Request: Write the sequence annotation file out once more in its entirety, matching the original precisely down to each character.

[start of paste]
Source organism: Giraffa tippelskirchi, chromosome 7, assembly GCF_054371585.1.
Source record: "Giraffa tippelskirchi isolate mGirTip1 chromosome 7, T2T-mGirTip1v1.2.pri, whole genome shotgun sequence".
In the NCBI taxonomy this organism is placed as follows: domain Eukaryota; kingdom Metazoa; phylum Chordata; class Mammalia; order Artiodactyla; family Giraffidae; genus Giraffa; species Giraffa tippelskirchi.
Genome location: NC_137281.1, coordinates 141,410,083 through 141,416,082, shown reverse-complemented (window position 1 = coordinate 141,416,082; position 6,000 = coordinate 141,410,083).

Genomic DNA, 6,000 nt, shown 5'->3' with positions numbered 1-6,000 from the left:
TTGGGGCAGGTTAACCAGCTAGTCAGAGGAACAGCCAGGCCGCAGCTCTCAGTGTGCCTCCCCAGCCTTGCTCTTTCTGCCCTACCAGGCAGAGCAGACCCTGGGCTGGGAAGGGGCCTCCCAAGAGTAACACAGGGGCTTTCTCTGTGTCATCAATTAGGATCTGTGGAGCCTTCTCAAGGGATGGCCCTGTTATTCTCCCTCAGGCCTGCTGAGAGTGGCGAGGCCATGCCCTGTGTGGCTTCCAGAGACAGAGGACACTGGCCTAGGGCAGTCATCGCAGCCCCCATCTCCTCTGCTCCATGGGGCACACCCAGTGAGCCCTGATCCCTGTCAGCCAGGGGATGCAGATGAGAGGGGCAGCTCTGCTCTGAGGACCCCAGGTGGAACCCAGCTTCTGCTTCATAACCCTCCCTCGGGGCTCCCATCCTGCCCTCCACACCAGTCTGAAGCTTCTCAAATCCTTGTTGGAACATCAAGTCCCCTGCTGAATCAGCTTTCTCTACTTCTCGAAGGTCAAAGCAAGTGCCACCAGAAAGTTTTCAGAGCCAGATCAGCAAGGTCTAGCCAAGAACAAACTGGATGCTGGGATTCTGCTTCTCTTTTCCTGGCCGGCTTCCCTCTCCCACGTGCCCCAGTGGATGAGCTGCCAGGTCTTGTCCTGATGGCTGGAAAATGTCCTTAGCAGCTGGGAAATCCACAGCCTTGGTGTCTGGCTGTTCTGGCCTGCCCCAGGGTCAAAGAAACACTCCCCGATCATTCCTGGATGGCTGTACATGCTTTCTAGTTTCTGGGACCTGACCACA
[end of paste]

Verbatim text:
Source organism: Giraffa tippelskirchi, chromosome 7, assembly GCF_054371585.1.
Source record: "Giraffa tippelskirchi isolate mGirTip1 chromosome 7, T2T-mGirTip1v1.2.pri, whole genome shotgun sequence".
In the NCBI taxonomy this organism is placed as follows: domain Eukaryota; kingdom Metazoa; phylum Chordata; class Mammalia; order Artiodactyla; family Giraffidae; genus Giraffa; species Giraffa tippelskirchi.
Genome location: NC_137281.1, coordinates 141,410,083 through 141,416,082, shown reverse-complemented (window position 1 = coordinate 141,416,082; position 6,000 = coordinate 141,410,083).

Genomic DNA, 6,000 nt, shown 5'->3' with positions numbered 1-6,000 from the left:
TTGGGGCAGGTTAACCAGCTAGTCAGAGGAACAGCCAGGCCGCAGCTCTCAGTGTGCCTCCCCAGCCTTGCTCTTTCTGCCCTACCAGGCAGAGCAGACCCTGGGCTGGGAAGGGGCCTCCCAAGAGTAACACAGGGGCTTTCTCTGTGTCATCAATTAGGATCTGTGGAGCCTTCTCAAGGGATGGCCCTGTTATTCTCCCTCAGGCCTGCTGAGAGTGGCGAGGCCATGCCCTGTGTGGCTTCCAGAGACAGAGGACACTGGCCTAGGGCAGTCATCGCAGCCCCCATCTCCTCTGCTCCATGGGGCACACCCAGTGAGCCCTGATCCCTGTCAGCCAGGGGATGCAGATGAGAGGGGCAGCTCTGCTCTGAGGACCCCAGGTGGAACCCAGCTTCTGCTTCATAACCCTCCCTCGGGGCTCCCATCCTGCCCTCCACACCAGTCTGAAGCTTCTCAAATCCTTGTTGGAACATCAAGTCCCCTGCTGAATCAGCTTTCTCTACTTCTCGAAGGTCAAAGCAAGTGCCACCAGAAAGTTTTCAGAGCCAGATCAGCAAGGTCTAGCCAAGAACAAACTGGATGCTGGGATTCTGCTTCTCTTTTCCTGGCCGGCTTCCCTCTCCCACGTGCCCCAGTGGATGAGCTGCCAGGTCTTGTCCTGATGGCTGGAAAATGTCCTTAGCAGCTGGGAAATCCACAGCCTTGGTGTCTGGCTGTTCTGGCCTGCCCCAGGGTCAAAGAAACACTCCCCGATCATTCCTGGATGGCTGTACATGCTTTCTAGTTTCTGGGACCTGACCACA